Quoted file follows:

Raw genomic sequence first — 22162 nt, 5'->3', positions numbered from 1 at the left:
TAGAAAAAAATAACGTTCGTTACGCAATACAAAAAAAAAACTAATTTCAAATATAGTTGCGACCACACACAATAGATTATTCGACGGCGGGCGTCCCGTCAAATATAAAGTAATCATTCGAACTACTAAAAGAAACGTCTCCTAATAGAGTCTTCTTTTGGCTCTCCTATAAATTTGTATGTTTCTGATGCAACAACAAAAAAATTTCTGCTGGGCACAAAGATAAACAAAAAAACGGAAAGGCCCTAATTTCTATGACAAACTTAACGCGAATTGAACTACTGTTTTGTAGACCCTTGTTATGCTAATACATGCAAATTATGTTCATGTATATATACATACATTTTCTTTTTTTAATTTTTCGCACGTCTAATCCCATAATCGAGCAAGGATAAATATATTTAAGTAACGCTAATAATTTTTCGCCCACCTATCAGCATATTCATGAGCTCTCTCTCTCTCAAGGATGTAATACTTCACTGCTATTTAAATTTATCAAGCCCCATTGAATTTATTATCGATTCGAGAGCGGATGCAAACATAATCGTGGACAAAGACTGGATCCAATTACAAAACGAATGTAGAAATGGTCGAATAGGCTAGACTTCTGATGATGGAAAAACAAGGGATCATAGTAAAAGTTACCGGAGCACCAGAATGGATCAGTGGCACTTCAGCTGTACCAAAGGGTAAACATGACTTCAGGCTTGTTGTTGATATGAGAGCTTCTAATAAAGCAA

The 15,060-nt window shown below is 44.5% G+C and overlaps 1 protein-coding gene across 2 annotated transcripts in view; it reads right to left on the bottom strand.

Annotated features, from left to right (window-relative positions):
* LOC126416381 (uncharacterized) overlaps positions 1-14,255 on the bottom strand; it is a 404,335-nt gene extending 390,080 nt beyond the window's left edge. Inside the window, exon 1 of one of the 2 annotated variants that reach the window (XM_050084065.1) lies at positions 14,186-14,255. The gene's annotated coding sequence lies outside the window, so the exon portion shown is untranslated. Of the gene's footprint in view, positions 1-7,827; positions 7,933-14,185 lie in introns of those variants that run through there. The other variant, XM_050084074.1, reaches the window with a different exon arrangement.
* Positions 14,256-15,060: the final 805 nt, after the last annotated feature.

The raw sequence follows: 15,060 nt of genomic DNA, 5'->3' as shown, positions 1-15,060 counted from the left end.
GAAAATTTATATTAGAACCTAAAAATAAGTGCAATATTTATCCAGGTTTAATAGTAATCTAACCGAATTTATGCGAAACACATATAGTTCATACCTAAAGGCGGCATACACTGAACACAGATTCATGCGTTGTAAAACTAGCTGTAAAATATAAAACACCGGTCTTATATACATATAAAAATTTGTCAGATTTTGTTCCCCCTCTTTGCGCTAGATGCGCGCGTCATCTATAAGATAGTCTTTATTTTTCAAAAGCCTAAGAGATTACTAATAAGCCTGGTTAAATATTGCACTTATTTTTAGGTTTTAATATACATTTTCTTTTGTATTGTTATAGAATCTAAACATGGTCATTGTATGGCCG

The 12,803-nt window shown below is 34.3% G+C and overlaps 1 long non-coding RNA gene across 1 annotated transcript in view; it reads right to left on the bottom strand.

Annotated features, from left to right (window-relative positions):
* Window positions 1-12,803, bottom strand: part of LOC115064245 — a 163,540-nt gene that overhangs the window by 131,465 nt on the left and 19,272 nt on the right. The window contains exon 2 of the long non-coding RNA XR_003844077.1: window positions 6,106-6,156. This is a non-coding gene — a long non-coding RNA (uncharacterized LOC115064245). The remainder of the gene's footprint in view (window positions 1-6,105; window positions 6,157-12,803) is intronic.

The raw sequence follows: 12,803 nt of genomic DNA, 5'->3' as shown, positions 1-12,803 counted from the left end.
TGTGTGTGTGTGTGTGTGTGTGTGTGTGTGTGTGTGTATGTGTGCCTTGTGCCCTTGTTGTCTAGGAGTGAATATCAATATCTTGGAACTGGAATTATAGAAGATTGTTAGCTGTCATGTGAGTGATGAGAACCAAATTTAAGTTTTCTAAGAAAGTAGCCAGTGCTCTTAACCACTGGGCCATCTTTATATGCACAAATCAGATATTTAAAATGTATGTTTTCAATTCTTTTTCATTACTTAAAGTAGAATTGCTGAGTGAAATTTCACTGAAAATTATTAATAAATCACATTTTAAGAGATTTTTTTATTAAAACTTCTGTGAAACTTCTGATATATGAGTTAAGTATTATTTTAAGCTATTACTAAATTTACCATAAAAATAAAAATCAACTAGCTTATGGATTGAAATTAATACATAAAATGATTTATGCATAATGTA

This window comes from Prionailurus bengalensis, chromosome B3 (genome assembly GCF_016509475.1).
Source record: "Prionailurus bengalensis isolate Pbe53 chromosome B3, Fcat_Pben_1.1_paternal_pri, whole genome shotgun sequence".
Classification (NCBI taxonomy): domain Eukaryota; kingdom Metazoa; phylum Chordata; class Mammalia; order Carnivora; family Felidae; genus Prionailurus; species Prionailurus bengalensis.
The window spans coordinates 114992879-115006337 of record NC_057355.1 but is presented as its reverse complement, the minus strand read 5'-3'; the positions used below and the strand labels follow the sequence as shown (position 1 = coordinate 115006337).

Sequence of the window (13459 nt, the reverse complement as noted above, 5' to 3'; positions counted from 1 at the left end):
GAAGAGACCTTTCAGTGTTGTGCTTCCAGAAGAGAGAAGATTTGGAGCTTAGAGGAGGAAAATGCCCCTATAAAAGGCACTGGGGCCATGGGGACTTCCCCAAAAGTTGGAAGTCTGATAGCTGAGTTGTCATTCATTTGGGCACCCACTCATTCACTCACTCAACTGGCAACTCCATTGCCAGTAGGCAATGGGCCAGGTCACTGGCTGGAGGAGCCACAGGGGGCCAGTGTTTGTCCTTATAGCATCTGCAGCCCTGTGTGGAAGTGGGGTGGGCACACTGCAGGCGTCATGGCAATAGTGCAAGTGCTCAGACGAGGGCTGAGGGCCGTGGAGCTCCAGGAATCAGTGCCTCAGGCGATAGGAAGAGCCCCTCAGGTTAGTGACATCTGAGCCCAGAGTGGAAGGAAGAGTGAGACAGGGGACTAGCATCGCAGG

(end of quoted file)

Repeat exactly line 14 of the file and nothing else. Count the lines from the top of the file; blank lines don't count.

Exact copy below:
This window comes from Prionailurus bengalensis, chromosome B3 (genome assembly GCF_016509475.1).